First I have to confess I only just got around to seeing it a few days ago. I was very moved by Sean Penn’s rousing Oscar acceptance speech and it was on my list. Anyway I tend to see movies alone because I think the admission costs too much and I limit what I see when first released. Now I’ll just wait the 3-6 months for the DVD rental period. I also tend to find myself distracted, checking for my guest’s reaction. So I was watching with another person and I also tend to talk out loud to myself – or at the film if you will. I hear this is something Black people do a lot, lol!
What did I say? Well I wondered if Gus Van Zant was interpreting Harvey Milk’s campaign organizational methods or if he was simply relaying them on the screen free of embellishment. I saw so many parallels with the anti-gay Propositions and the resistance to change it eerily reflects how little things have changed. They’ve certainly inched forward in degrees but as I stated in my blog post from yesterday I think there’s a constant push back on any significant change to the status quo. Just look at how much resistance PBO’s getting from the Washington gatekeepers who are trying to thwart his efforts – and I’m not just talking about Republicans!
So I said something along the lines of, “Did he only (mostly) work with white men (who were gay).” The person watching the film with me got a little hot under the collar and asked me if I had a chip on my shoulder. I’d also snorted when one of the characters in the film referred to San Francisco as being named for St. Francis and how the Castro was a bastion of Irish pride. Now I have no comment about the pride, but if you get how my mind works I immediately thought of the native populations who’d been “displaced” and how California had been claimed for Spain, then Mexico and finally the United States. I responded how important it was to always acknowledge the whole truth of a situation, not the history from the victor’s perspective.
I wondered about Milk’s involvement with women and non-whites because I think we’ve let many opportunities pass us by to build allies and be politically shrewd. There’s been too much short-term gain but a loss of overall momentum. So the comment I’d made became the basis of a larger conversation about racism and equality. The person I was speaking with would probably consider themselves to be liberal and “not racist”. What I found interesting was how quickly that got tested when a Black person (me) was accused of having an “attitude” (because Black women are apparently ALWAYS ANGRY ABOUT SOMETHING) and how my perspective from actual lived experiences was so quickly dismissed by someone because they decided to tell me what I should I be feeling and thinking about race, class and gender.
There was this assumption that I must have somehow done or said something that would generate less than pleasant responses (during my entire life). Being called in for an interview once by a headhunter who’d reviewed my resume and gushed about my stellar credentials only to tell me she wouldn’t be able to place me due to her “conservative clients” when we met in person must be about anything but race. Then I’d love to know what.
It was very akin to asking a woman who’s been raped if she had worn something inappropriate or flirted with the perpetrator as if that was a justification for the aggression. So I was supposed to have my actions scrutinized by someone I’d recently met so they could look for clues in my behavior to “prove” that it was my fault and not external oppositional forces at play. Not to say that I don’t evaluate my choices or am unwilling to accept proper evaluation and helpful tips. I realize there are ways we may be able to reduce the impact of certain individual’s actions against us.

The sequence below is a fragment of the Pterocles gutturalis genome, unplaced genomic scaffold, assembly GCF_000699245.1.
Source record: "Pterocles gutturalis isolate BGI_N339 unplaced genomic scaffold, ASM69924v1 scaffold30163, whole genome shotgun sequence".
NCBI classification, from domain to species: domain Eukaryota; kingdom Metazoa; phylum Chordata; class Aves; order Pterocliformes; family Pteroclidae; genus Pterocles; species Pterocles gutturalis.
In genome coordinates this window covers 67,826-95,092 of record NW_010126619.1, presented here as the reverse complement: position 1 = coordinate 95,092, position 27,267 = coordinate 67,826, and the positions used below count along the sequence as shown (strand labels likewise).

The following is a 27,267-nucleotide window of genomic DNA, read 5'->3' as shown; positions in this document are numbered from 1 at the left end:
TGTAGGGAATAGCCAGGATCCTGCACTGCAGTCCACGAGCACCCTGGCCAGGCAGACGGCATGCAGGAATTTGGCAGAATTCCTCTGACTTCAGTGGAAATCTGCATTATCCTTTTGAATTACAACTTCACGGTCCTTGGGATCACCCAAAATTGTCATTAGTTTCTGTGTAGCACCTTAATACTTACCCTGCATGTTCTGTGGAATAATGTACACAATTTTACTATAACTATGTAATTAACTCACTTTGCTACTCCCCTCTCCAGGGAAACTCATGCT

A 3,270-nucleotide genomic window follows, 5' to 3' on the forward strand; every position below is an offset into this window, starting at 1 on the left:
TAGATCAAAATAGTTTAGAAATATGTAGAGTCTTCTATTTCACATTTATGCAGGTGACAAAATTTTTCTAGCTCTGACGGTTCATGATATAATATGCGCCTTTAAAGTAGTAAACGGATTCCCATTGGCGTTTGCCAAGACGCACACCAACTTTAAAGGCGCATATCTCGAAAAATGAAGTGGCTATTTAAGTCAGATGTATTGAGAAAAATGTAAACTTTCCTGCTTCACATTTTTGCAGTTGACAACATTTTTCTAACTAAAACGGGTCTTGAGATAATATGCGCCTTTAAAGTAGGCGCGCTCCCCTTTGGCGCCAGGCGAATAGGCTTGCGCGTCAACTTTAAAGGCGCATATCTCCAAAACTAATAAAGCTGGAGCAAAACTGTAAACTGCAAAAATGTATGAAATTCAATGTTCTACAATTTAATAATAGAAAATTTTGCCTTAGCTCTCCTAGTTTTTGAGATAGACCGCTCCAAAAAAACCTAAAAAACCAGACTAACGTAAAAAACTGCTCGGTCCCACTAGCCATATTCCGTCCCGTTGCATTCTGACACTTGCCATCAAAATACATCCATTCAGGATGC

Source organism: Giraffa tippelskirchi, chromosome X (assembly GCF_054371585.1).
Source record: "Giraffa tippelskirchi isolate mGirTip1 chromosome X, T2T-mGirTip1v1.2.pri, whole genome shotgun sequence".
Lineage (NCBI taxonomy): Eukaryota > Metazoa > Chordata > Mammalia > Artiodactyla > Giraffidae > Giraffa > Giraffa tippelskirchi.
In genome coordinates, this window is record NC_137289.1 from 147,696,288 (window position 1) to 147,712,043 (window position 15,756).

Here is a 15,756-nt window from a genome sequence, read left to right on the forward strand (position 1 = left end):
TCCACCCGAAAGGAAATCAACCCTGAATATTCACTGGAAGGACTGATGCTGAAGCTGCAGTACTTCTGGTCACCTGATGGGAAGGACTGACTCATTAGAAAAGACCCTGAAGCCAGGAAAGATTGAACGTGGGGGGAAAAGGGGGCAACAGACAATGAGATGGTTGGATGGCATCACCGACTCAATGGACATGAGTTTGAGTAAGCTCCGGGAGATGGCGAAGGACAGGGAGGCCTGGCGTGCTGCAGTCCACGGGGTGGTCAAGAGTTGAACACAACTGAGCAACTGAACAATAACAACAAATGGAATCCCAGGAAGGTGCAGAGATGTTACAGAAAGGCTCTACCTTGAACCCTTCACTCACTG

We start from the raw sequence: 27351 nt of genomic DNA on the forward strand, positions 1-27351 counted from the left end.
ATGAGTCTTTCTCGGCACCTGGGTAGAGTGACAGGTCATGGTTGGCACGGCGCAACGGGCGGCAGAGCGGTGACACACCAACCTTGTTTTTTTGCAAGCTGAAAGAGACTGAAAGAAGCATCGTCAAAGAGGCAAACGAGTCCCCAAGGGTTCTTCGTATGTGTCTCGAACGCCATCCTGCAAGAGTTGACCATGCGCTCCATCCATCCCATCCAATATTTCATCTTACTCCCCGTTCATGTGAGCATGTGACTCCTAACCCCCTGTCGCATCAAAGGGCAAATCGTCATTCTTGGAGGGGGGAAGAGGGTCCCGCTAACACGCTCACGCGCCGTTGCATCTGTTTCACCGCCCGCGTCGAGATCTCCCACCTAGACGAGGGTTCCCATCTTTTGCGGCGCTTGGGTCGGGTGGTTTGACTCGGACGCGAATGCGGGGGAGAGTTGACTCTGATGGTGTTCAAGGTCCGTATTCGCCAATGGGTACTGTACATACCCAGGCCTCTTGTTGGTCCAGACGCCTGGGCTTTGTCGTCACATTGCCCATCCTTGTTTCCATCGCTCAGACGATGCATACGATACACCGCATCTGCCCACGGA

There are still numerous systematically entrenched methods for denying everyone equality because it benefits those that deny it to do so. There’s a world of difference from that and hearing the equivalent of “it’s all in your head” or because so many whites voted for Obama that racism is dead. Yes, that line was used and I cut that one off immediately. I didn’t even let the conversation escalate to where one of us would have an emotional outburst, because it’s just not worth it. This person is from a different generation than I and whose daily life is seriously lacking in any diversity of ethnicity or thought. We agreed to disagree but I could tell it really bothered them to have their opinion (which they consider the only correct perspective) challenged. For the record dating, working with, having a neighbor or even birthing a child of another ethnicity or race doesn’t make you an expert and doesn’t mean you won’t have prejudices. Shoot – people who share a common ethnicity or race aren’t immune to that! Men have daughters and they can still be sexist.
My concern is always about us seeing the big picture and not missing opportunities for our advancement. Our elders in the Civil Rights Era were fractured to begin with in many respects and there was much focus on individual advancement in my opinion. Think about it for a second, before integration the bulk of Blacks had to live in the same residential neighborhoods. Well you could have a doctor at one end and a bum at the other but the mix of classes helped elevate those that could use the most help. Once people were free to live wherever they wanted those structures fell apart quickly. Things continued to be ignored and as the situation worsened (like with the crack epidemic) you have areas that are completely blighted today. There may be many layers to how this occurred but of course now people don’t want to do the work at addressing things either. I can’t ignore the apathy any more than I can ignore the original displacement. Neither should anyone else.
People who have the option of opting out – and would take it – are not reliable for those who want to continue with progress.